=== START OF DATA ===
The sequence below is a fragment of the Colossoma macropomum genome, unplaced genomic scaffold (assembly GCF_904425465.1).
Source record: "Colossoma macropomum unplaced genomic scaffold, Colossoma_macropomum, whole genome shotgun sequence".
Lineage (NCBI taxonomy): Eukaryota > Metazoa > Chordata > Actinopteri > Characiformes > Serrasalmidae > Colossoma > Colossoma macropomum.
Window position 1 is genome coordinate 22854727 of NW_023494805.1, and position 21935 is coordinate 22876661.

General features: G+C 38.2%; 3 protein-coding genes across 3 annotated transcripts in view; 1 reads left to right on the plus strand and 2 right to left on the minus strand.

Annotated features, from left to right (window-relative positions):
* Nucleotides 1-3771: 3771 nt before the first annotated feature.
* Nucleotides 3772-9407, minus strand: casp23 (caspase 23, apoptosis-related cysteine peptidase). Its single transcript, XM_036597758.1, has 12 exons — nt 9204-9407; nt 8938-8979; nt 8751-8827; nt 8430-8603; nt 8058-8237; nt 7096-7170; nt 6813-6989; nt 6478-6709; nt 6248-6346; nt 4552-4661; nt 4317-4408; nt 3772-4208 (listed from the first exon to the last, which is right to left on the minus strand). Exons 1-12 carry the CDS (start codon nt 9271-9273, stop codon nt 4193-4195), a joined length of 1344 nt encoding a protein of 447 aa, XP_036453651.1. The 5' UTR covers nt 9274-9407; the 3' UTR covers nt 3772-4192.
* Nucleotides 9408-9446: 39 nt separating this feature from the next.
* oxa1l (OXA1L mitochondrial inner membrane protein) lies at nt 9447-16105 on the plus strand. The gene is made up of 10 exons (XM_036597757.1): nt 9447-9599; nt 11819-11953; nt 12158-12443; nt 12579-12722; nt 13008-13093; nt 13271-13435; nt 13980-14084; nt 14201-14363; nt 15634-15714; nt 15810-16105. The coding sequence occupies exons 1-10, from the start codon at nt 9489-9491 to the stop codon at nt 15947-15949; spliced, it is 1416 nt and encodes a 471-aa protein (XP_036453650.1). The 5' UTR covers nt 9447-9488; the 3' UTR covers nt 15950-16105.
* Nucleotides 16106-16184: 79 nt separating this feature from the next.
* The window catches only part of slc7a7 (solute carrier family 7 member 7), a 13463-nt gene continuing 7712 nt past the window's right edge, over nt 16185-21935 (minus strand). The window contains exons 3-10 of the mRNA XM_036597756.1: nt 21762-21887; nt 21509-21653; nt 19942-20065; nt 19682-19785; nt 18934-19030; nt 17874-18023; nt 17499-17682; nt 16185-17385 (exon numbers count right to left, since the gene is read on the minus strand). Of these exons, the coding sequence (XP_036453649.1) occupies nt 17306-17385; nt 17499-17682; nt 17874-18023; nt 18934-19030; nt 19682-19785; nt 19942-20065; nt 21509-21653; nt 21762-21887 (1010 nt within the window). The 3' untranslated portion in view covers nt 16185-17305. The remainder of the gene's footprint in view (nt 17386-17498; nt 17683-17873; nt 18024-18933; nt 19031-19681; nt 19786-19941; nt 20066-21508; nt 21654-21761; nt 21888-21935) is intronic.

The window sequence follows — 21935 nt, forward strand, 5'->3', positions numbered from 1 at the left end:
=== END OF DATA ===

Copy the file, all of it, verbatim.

The sequence below is a fragment of the Colossoma macropomum genome, unplaced genomic scaffold (assembly GCF_904425465.1).
Source record: "Colossoma macropomum unplaced genomic scaffold, Colossoma_macropomum, whole genome shotgun sequence".
Lineage (NCBI taxonomy): Eukaryota > Metazoa > Chordata > Actinopteri > Characiformes > Serrasalmidae > Colossoma > Colossoma macropomum.
Window position 1 is genome coordinate 22854727 of NW_023494805.1, and position 21935 is coordinate 22876661.

General features: G+C 38.2%; 3 protein-coding genes across 3 annotated transcripts in view; 1 reads left to right on the plus strand and 2 right to left on the minus strand.

Annotated features, from left to right (window-relative positions):
* Nucleotides 1-3771: 3771 nt before the first annotated feature.
* Nucleotides 3772-9407, minus strand: casp23 (caspase 23, apoptosis-related cysteine peptidase). Its single transcript, XM_036597758.1, has 12 exons — nt 9204-9407; nt 8938-8979; nt 8751-8827; nt 8430-8603; nt 8058-8237; nt 7096-7170; nt 6813-6989; nt 6478-6709; nt 6248-6346; nt 4552-4661; nt 4317-4408; nt 3772-4208 (listed from the first exon to the last, which is right to left on the minus strand). Exons 1-12 carry the CDS (start codon nt 9271-9273, stop codon nt 4193-4195), a joined length of 1344 nt encoding a protein of 447 aa, XP_036453651.1. The 5' UTR covers nt 9274-9407; the 3' UTR covers nt 3772-4192.
* Nucleotides 9408-9446: 39 nt separating this feature from the next.
* oxa1l (OXA1L mitochondrial inner membrane protein) lies at nt 9447-16105 on the plus strand. The gene is made up of 10 exons (XM_036597757.1): nt 9447-9599; nt 11819-11953; nt 12158-12443; nt 12579-12722; nt 13008-13093; nt 13271-13435; nt 13980-14084; nt 14201-14363; nt 15634-15714; nt 15810-16105. The coding sequence occupies exons 1-10, from the start codon at nt 9489-9491 to the stop codon at nt 15947-15949; spliced, it is 1416 nt and encodes a 471-aa protein (XP_036453650.1). The 5' UTR covers nt 9447-9488; the 3' UTR covers nt 15950-16105.
* Nucleotides 16106-16184: 79 nt separating this feature from the next.
* The window catches only part of slc7a7 (solute carrier family 7 member 7), a 13463-nt gene continuing 7712 nt past the window's right edge, over nt 16185-21935 (minus strand). The window contains exons 3-10 of the mRNA XM_036597756.1: nt 21762-21887; nt 21509-21653; nt 19942-20065; nt 19682-19785; nt 18934-19030; nt 17874-18023; nt 17499-17682; nt 16185-17385 (exon numbers count right to left, since the gene is read on the minus strand). Of these exons, the coding sequence (XP_036453649.1) occupies nt 17306-17385; nt 17499-17682; nt 17874-18023; nt 18934-19030; nt 19682-19785; nt 19942-20065; nt 21509-21653; nt 21762-21887 (1010 nt within the window). The 3' untranslated portion in view covers nt 16185-17305. The remainder of the gene's footprint in view (nt 17386-17498; nt 17683-17873; nt 18024-18933; nt 19031-19681; nt 19786-19941; nt 20066-21508; nt 21654-21761; nt 21888-21935) is intronic.

The window sequence follows — 21935 nt, forward strand, 5'->3', positions numbered from 1 at the left end: